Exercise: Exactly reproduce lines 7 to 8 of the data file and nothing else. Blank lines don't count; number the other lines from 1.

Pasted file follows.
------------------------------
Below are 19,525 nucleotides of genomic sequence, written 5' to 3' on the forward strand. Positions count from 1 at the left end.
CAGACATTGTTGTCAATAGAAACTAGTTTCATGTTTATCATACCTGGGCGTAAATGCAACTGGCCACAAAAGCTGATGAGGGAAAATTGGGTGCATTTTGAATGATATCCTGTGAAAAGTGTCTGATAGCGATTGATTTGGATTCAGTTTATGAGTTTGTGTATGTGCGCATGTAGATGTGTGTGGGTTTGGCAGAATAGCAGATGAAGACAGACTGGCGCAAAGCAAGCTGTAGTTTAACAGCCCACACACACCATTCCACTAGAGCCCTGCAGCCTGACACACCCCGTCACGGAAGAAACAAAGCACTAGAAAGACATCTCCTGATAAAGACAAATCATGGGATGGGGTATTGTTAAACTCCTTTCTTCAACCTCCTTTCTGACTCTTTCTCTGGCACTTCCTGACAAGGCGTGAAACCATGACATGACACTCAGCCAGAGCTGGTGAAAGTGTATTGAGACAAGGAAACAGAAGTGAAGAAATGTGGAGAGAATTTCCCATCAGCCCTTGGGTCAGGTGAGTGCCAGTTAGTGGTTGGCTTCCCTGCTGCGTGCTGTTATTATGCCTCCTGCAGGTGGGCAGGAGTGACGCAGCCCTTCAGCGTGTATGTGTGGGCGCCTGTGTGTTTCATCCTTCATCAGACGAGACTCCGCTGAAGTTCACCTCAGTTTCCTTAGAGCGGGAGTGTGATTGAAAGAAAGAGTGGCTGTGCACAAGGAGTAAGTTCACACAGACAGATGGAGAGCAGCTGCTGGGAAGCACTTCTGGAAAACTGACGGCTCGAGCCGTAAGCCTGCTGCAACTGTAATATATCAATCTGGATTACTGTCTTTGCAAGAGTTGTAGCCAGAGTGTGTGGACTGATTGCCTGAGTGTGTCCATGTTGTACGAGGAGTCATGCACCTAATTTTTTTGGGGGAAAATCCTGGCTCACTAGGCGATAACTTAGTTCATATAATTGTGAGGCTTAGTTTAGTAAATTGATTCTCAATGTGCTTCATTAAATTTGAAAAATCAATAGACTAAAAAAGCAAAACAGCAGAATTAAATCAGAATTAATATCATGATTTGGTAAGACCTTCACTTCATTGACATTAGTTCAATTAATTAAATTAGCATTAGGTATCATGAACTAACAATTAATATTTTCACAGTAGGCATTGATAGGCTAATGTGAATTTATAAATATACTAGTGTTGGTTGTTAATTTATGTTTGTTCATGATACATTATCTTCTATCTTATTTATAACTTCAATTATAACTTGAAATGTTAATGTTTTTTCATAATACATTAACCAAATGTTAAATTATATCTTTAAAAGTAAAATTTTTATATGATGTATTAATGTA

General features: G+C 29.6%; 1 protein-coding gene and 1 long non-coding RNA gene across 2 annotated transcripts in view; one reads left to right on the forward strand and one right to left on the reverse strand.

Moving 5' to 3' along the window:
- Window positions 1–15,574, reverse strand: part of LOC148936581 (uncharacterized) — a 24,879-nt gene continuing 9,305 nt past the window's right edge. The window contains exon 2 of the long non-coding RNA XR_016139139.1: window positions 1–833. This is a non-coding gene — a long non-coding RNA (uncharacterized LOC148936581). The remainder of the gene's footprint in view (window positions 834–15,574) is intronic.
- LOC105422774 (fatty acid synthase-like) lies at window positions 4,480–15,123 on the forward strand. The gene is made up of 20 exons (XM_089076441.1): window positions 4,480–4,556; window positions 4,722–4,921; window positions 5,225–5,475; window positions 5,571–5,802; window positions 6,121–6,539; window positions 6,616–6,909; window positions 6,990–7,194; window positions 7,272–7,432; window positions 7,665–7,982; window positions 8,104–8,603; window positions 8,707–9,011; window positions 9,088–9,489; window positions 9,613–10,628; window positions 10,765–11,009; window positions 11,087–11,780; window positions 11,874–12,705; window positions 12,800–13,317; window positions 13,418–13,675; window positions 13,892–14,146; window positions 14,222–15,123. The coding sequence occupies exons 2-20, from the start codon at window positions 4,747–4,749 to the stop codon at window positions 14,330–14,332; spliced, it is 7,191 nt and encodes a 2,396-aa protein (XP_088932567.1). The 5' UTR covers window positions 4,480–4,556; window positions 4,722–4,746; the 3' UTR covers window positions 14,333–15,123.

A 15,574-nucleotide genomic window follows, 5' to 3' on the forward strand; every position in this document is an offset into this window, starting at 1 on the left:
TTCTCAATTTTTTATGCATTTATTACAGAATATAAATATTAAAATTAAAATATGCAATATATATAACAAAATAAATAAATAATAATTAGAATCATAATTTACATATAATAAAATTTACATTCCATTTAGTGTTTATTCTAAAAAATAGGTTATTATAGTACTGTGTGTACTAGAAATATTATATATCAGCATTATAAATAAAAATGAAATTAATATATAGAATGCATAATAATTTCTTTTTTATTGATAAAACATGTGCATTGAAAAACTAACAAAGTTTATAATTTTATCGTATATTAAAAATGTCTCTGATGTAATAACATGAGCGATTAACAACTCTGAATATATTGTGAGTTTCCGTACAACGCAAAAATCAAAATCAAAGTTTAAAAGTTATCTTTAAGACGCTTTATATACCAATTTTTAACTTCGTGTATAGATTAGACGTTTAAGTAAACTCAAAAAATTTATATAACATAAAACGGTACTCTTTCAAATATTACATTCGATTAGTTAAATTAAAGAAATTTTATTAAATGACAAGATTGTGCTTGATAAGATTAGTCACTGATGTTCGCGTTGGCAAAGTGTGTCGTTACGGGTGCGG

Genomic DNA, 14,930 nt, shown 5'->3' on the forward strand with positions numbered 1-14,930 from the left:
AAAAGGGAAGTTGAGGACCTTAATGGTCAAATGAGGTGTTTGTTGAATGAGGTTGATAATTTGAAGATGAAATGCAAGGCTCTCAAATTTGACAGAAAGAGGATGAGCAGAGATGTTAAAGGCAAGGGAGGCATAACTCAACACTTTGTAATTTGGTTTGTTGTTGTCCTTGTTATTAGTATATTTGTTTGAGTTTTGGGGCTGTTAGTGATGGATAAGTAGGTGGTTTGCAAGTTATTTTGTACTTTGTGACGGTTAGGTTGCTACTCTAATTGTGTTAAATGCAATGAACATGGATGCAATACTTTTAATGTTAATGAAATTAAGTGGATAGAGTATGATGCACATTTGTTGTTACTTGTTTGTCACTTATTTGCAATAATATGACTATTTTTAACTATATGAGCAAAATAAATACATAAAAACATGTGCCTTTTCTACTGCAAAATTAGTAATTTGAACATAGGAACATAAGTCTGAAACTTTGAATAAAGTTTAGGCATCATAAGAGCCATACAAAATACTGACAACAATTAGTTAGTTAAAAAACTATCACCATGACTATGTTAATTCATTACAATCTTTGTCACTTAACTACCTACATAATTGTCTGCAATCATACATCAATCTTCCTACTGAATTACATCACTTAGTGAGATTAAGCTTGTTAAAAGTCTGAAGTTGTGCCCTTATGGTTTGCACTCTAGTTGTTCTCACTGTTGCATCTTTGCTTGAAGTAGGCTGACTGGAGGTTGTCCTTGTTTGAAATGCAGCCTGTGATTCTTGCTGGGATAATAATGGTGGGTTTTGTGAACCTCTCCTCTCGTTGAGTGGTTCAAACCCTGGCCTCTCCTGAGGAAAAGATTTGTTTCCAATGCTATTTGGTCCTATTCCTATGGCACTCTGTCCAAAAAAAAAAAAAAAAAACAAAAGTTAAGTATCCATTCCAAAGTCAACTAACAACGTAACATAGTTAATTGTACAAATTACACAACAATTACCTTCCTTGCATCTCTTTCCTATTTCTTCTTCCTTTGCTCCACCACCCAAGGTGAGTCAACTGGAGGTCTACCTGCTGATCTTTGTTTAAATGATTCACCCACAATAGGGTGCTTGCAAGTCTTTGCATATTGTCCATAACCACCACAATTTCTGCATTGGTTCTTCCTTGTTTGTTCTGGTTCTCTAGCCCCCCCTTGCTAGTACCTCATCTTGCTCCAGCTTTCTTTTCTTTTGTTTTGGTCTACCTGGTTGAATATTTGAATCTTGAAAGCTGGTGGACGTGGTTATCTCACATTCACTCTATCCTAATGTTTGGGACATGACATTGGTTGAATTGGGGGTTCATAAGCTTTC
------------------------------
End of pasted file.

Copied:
A 15,574-nucleotide genomic window follows, 5' to 3' on the forward strand; every position in this document is an offset into this window, starting at 1 on the left:
TTCTCAATTTTTTATGCATTTATTACAGAATATAAATATTAAAATTAAAATATGCAATATATATAACAAAATAAATAAATAATAATTAGAATCATAATTTACATATAATAAAATTTACATTCCATTTAGTGTTTATTCTAAAAAATAGGTTATTATAGTACTGTGTGTACTAGAAATATTATATATCAGCATTATAAATAAAAATGAAATTAATATATAGAATGCATAATAATTTCTTTTTTATTGATAAAACATGTGCATTGAAAAACTAACAAAGTTTATAATTTTATCGTATATTAAAAATGTCTCTGATGTAATAACATGAGCGATTAACAACTCTGAATATATTGTGAGTTTCCGTACAACGCAAAAATCAAAATCAAAGTTTAAAAGTTATCTTTAAGACGCTTTATATACCAATTTTTAACTTCGTGTATAGATTAGACGTTTAAGTAAACTCAAAAAATTTATATAACATAAAACGGTACTCTTTCAAATATTACATTCGATTAGTTAAATTAAAGAAATTTTATTAAATGACAAGATTGTGCTTGATAAGATTAGTCACTGATGTTCGCGTTGGCAAAGTGTGTCGTTACGGGTGCGG